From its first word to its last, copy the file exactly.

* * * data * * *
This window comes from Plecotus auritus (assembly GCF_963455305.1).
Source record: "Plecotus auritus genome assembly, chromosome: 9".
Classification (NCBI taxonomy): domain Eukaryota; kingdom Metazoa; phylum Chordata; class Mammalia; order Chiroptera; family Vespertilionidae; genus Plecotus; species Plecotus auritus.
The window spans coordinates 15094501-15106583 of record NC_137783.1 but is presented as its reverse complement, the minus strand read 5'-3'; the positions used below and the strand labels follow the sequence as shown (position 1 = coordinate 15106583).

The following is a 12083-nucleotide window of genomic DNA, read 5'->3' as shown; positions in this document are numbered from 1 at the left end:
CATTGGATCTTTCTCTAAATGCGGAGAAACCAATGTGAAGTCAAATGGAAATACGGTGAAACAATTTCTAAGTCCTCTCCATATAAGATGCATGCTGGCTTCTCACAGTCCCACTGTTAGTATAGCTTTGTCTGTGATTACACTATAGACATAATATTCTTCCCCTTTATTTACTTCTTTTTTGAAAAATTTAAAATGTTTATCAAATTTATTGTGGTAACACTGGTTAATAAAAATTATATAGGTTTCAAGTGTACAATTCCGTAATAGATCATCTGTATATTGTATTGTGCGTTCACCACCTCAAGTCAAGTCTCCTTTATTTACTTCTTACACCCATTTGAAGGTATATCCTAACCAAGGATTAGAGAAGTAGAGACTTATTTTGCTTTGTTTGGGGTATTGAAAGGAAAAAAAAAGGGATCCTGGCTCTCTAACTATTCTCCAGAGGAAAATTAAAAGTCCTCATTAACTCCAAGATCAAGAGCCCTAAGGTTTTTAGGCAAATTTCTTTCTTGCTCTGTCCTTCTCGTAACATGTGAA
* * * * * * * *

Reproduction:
This window comes from Plecotus auritus (assembly GCF_963455305.1).
Source record: "Plecotus auritus genome assembly, chromosome: 9".
Classification (NCBI taxonomy): domain Eukaryota; kingdom Metazoa; phylum Chordata; class Mammalia; order Chiroptera; family Vespertilionidae; genus Plecotus; species Plecotus auritus.
The window spans coordinates 15094501-15106583 of record NC_137783.1 but is presented as its reverse complement, the minus strand read 5'-3'; the positions used below and the strand labels follow the sequence as shown (position 1 = coordinate 15106583).

The following is a 12083-nucleotide window of genomic DNA, read 5'->3' as shown; positions in this document are numbered from 1 at the left end:
CATTGGATCTTTCTCTAAATGCGGAGAAACCAATGTGAAGTCAAATGGAAATACGGTGAAACAATTTCTAAGTCCTCTCCATATAAGATGCATGCTGGCTTCTCACAGTCCCACTGTTAGTATAGCTTTGTCTGTGATTACACTATAGACATAATATTCTTCCCCTTTATTTACTTCTTTTTTGAAAAATTTAAAATGTTTATCAAATTTATTGTGGTAACACTGGTTAATAAAAATTATATAGGTTTCAAGTGTACAATTCCGTAATAGATCATCTGTATATTGTATTGTGCGTTCACCACCTCAAGTCAAGTCTCCTTTATTTACTTCTTACACCCATTTGAAGGTATATCCTAACCAAGGATTAGAGAAGTAGAGACTTATTTTGCTTTGTTTGGGGTATTGAAAGGAAAAAAAAAGGGATCCTGGCTCTCTAACTATTCTCCAGAGGAAAATTAAAAGTCCTCATTAACTCCAAGATCAAGAGCCCTAAGGTTTTTAGGCAAATTTCTTTCTTGCTCTGTCCTTCTCGTAACATGTGAA